There may be general consensus on the fact that the economy is changing but no one seems to know exactly how the economy is changing.
We have heard, variously, that content, customers and community are all king. I’ve heard some things about creating value, adding it, or even changing what ‘value’ actually means, although those discussions often skip the part where actual money changes hands because of a function business model that is rooted in reality.
Some of this stuff gets pretty esoteric and difficult to follow. It’s probably a good thing that most small business owners are too practical to pay any attention to all the hot air.
At the same time, if the economy really is changing — and I happen to agree that it is — then you need to be paying attention to what is changing and how it is changing and how that will, in turn, change the way you run your business. Not to mention the opportunities that always surface when there is upheaval, reversal, change.
So, while everybody else is trying to be profound about this, I think it’s time to return to basics.
Contrary to this recession being the End of Capitalism As We Know It, an adjustment has long been in order. Capitalism, at its most fundamental, is an economic system in which people make money using other people’s money. The Other People might be investors or they might be lenders but, in general, the people with the money make same available to the people with the ideas.
Occasionally, the people with the ideas are able to persuade the people with the money to buy a piece of their idea, with the understanding that when (if) the idea becomes profitable they get a proportionate share of said profits. That way, the people with the money get to make more money while in the process also helping the entrepreneur make money, too.
Much more often, however, the people with the money will lend it to the people with the ideas. The people with the money will charge all sorts of financial services fees, in addition to interest, in order to make more money. All the people with the ideas have to do is to repay the money, along with said fees and interest.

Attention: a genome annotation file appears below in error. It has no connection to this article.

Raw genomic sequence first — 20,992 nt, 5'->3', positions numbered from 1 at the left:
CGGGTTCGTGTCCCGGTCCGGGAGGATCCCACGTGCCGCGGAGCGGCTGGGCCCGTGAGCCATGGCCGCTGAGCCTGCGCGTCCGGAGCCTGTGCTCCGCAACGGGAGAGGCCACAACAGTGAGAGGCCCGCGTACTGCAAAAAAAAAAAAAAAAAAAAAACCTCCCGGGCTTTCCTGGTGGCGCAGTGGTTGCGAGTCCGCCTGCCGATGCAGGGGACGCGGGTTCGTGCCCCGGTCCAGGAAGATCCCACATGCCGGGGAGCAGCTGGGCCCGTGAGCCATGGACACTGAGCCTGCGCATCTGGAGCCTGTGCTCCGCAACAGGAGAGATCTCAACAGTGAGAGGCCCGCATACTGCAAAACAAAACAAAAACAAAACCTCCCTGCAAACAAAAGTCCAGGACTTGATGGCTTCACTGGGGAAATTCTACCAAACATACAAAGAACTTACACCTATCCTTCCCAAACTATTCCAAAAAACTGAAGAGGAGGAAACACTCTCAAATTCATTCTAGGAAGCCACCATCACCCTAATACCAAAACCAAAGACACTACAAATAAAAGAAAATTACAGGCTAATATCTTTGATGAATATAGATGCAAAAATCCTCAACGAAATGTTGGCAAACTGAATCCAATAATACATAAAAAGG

Oh, and the people with the ideas have to persuade the people with the money to lend it to them.
Right now, thanks to some newly released research from our friends over at Emergent Research, it looks like the basic idea behind capitalism hasn’t changed. It’s just that there will be less of it.
For more than a decade the U.S. economy has been driven by a wave of debt. Consumers and businesses both benefited from easy access to cheap credit. But the recession has changed this. The next decade will see a de-leveraging of the U.S. and global economy.
Credit will continue to be hard to come by as lending institutions revert to traditional, more stringent lending standards. Small businesses will need to adjust their credit appetite and expectations to this new reality. (emphasis mine)
At the risk of throwing obnoxious I told you so’s around, I’ll admit that I am one of the few econo-pundits I know who was saying years ago that all the so-called growth that was being fueled by unrestrained debt seemed highly fragile. Why? Because eventually all that debt has to be paid and it just seemed as if, in the frenzy engendered by “easy access to cheap credit,” almost everybody forgot that.
What is important for you to remember right now is that small business owners should probably stop complaining about lack of access to capital. Those among us who can convince lenders that we are skilled with asset management and cash flow, and who have squeaky-clean credit, will manage to get the loans we need for startup and/or expansion.
Those of us who can’t, won’t. And there won’t be much that the government can do about it, either. So, instead of a universe in which everybody whose job it is to help small firms to do things interprets that to mean ‘help small firms to get loans,’ we’ll be operating in a universe in which small business owners will have to figure out how to reach their goals without other people’s money.
Technically, I suppose you could say that’s not even capitalism anymore.
I’d say that qualifies as a changing economy — and I suspect that’s just the beginning.
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About the Author: Dawn Rivers Baker, an award-winning small business journalist, regularly reports and analyzes small business policy and research as the editor and publisher of The MicroEnterprise Journal. She also blogs at The Journal Blog.